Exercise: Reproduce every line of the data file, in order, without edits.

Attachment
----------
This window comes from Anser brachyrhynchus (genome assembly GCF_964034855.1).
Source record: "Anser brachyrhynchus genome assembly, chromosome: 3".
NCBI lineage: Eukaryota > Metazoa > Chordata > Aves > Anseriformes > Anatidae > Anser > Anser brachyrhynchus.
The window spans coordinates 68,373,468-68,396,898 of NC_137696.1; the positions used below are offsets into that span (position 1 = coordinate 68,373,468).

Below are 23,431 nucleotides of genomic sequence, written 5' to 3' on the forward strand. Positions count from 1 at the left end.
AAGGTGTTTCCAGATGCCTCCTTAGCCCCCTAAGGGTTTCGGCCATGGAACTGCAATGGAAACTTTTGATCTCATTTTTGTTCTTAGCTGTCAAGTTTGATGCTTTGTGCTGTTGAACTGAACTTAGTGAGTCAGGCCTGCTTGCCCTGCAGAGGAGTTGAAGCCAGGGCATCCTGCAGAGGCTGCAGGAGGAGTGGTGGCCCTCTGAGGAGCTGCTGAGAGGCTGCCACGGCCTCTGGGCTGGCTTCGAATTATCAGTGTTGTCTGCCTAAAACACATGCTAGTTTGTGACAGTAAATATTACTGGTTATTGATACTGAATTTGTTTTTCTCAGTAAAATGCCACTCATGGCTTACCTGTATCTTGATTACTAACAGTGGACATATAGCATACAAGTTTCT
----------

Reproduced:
This window comes from Anser brachyrhynchus (genome assembly GCF_964034855.1).
Source record: "Anser brachyrhynchus genome assembly, chromosome: 3".
NCBI lineage: Eukaryota > Metazoa > Chordata > Aves > Anseriformes > Anatidae > Anser > Anser brachyrhynchus.
The window spans coordinates 68,373,468-68,396,898 of NC_137696.1; the positions used below are offsets into that span (position 1 = coordinate 68,373,468).

Below are 23,431 nucleotides of genomic sequence, written 5' to 3' on the forward strand. Positions count from 1 at the left end.
AAGGTGTTTCCAGATGCCTCCTTAGCCCCCTAAGGGTTTCGGCCATGGAACTGCAATGGAAACTTTTGATCTCATTTTTGTTCTTAGCTGTCAAGTTTGATGCTTTGTGCTGTTGAACTGAACTTAGTGAGTCAGGCCTGCTTGCCCTGCAGAGGAGTTGAAGCCAGGGCATCCTGCAGAGGCTGCAGGAGGAGTGGTGGCCCTCTGAGGAGCTGCTGAGAGGCTGCCACGGCCTCTGGGCTGGCTTCGAATTATCAGTGTTGTCTGCCTAAAACACATGCTAGTTTGTGACAGTAAATATTACTGGTTATTGATACTGAATTTGTTTTTCTCAGTAAAATGCCACTCATGGCTTACCTGTATCTTGATTACTAACAGTGGACATATAGCATACAAGTTTCT